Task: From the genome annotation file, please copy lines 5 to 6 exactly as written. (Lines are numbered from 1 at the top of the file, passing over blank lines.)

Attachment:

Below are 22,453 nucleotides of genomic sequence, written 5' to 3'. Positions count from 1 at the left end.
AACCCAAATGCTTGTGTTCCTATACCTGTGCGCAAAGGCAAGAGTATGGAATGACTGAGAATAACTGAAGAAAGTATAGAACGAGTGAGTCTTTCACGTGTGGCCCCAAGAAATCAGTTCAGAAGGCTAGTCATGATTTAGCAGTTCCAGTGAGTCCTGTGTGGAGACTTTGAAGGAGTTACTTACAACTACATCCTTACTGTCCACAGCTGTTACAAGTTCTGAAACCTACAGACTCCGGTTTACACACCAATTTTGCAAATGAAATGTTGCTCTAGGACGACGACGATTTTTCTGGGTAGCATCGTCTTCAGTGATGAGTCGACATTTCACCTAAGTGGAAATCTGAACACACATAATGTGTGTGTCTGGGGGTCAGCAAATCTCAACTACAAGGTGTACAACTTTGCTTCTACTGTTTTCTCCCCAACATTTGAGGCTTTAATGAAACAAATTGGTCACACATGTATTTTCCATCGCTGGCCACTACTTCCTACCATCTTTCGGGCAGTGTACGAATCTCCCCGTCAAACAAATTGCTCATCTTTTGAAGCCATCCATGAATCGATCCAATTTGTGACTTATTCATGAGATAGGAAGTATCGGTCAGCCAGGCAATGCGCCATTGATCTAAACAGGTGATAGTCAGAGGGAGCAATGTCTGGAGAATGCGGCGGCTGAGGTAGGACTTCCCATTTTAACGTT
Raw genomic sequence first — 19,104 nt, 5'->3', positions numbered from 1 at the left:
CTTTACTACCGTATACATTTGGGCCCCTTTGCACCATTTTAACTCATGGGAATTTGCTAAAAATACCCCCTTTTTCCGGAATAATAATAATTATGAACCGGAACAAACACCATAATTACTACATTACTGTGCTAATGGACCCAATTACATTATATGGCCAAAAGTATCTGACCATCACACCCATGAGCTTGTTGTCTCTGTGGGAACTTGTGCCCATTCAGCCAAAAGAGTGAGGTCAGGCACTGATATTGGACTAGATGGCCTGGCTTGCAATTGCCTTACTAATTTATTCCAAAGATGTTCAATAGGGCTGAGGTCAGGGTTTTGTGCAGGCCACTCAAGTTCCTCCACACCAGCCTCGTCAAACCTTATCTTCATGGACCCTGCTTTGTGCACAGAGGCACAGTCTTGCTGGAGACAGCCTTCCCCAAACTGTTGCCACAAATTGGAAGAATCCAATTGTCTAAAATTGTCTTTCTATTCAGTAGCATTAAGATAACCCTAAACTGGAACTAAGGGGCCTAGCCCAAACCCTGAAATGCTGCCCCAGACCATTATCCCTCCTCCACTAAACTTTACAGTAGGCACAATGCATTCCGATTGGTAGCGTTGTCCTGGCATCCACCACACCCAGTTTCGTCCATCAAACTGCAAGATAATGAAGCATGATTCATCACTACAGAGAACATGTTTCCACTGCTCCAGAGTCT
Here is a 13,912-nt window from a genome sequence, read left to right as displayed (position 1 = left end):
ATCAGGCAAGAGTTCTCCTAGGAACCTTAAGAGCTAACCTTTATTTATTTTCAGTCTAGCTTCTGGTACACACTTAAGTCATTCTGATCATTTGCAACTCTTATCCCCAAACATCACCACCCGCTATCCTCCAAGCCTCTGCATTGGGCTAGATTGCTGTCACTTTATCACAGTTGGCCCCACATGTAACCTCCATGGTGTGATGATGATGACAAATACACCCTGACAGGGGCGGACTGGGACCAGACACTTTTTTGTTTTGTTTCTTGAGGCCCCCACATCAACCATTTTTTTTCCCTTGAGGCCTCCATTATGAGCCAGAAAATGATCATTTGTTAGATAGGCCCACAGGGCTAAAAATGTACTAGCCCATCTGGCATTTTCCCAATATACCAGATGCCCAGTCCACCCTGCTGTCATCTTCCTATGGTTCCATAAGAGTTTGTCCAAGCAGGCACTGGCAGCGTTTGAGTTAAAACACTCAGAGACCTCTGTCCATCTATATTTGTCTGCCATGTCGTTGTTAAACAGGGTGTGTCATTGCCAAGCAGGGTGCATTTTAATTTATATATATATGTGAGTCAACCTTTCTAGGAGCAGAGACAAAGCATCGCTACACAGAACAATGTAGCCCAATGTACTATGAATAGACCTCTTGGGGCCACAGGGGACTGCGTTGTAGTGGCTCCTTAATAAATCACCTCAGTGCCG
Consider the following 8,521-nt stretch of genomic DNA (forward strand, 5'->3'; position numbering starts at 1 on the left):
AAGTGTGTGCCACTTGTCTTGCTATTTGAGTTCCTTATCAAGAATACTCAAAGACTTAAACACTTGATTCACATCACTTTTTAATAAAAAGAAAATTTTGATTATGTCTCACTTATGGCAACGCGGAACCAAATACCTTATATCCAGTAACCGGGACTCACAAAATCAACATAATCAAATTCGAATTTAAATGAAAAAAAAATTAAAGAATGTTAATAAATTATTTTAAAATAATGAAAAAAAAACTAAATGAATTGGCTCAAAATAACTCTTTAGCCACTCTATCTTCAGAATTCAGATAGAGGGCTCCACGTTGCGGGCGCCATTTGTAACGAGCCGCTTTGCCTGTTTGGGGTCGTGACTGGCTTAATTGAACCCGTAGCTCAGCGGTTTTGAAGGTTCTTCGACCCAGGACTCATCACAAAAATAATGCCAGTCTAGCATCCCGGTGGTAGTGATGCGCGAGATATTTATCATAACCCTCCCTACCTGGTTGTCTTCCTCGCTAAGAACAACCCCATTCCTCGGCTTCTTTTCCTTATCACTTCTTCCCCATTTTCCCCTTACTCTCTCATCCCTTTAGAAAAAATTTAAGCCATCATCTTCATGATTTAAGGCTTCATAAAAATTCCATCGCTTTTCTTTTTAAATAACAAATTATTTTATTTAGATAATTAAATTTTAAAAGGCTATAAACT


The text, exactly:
Here is a 13,912-nt window from a genome sequence, read left to right as displayed (position 1 = left end):
ATCAGGCAAGAGTTCTCCTAGGAACCTTAAGAGCTAACCTTTATTTATTTTCAGTCTAGCTTCTGGTACACACTTAAGTCATTCTGATCATTTGCAACTCTTATCCCCAAACATCACCACCCGCTATCCTCCAAGCCTCTGCATTGGGCTAGATTGCTGTCACTTTATCACAGTTGGCCCCACATGTAACCTCCATGGTGTGATGATGATGACAAATACACCCTGACAGGGGCGGACTGGGACCAGACACTTTTTTGTTTTGTTTCTTGAGGCCCCCACATCAACCATTTTTTTTCCCTTGAGGCCTCCATTATGAGCCAGAAAATGATCATTTGTTAGATAGGCCCACAGGGCTAAAAATGTACTAGCCCATCTGGCATTTTCCCAATATACCAGATGCCCAGTCCACCCTGCTGTCATCTTCCTATGGTTCCATAAGAGTTTGTCCAAGCAGGCACTGGCAGCGTTTGAGTTAAAACACTCAGAGACCTCTGTCCATCTATATTTGTCTGCCATGTCGTTGTTAAACAGGGTGTGTCATTGCCAAGCAGGGTGCATTTTAATTTATATATATATGTGAGTCAACCTTTCTAGGAGCAGAGACAAAGCATCGCTACACAGAACAATGTAGCCCAATGTACTATGAATAGACCTCTTGGGGCCACAGGGGACTGCGTTGTAGTGGCTCCTTAATAAATCACCTCAGTGCCG